Sunday, May 03, 2015

Memory's thump

After she died, my mother left each of her children $8154.94 as their inheritance.  She had wanted to leave $10,000.00 each out of the proceeds of her rooms at the retirement village where she had spent her last decade, but the way these things go, costs and disbursements whittled some away. 

Throughout her life my mother was determined to give each of her children something of significance, and each must have an equal share. 

Ironically, what she leaves can never be equal

For some of us, $8000.00 plus is a significant sum, for others it’s a trifle.  For some it can go into unpaid debts, for others it becomes part of their inheritance to their own children, administered early.

They will give it away.

After my husband’s father died and left a small but more significant inheritance size-wise, he wanted to buy something of substance as a reminder of his father: a timeless piece of furniture that might stand up against time. 

I have not been able to think of anything to honour the memory of my mother other than through words on the page.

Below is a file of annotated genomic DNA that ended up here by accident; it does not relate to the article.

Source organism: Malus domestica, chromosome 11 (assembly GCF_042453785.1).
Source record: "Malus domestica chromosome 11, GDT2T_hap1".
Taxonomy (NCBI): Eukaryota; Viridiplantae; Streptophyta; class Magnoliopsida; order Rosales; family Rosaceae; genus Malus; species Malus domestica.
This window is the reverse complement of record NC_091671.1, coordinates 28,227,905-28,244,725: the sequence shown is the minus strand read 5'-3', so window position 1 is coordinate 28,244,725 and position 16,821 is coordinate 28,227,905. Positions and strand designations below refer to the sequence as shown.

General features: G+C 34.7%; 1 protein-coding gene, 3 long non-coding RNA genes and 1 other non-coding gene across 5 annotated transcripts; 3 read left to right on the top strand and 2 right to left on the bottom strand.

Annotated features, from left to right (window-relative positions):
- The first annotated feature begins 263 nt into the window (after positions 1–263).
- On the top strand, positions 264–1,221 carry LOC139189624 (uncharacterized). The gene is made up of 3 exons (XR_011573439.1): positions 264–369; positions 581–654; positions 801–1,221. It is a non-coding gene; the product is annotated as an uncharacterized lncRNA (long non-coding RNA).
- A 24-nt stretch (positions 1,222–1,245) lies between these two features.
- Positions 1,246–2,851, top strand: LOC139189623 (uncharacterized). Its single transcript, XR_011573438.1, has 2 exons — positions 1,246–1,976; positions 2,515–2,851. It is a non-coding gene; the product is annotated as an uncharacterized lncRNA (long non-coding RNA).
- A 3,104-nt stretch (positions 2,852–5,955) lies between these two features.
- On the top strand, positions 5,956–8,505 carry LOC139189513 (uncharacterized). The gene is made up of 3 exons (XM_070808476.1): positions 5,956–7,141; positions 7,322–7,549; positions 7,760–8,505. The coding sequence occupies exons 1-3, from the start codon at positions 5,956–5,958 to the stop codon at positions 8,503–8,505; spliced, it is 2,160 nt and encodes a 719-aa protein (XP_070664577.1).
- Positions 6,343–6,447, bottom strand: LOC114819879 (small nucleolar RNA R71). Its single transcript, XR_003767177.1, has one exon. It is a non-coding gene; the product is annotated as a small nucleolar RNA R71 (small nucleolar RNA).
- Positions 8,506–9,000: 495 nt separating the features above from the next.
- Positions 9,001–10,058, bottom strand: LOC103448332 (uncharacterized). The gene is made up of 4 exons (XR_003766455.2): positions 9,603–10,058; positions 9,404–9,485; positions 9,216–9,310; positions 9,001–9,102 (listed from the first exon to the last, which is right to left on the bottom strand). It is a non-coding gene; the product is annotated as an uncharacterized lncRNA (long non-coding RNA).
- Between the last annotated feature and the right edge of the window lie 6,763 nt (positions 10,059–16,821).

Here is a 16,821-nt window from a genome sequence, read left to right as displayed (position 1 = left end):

One of my brothers has been writing his ‘chronicles’ about his life, which he had wanted to include in the family archive, but has since withdrawn because some family members objected to certain of his statements. 

The response to his writing, which he initially spread far and wide among our extended family, was a bit like my mother’s inheritance.  Some responded loudly – it meant a great deal to them.  Others did not react at all, or at least not in company.

Last night, I read the second section of my brother’s chronicles in which he addresses some of the contentious areas where people have challenged his view of what really happened in our family and I wonder yet again about the nature of fact and of fiction. 

The ways in which one person’s story can seem so very different from that of a sibling, when both occupied the same space in childhood, when both shared the same parents. 

But in many ways, my brother’s parents were not my parents.  All nine of us have different parents, given that our parents – despite our mother’s best intentions to treat us all equally – behaved differently with each one of us.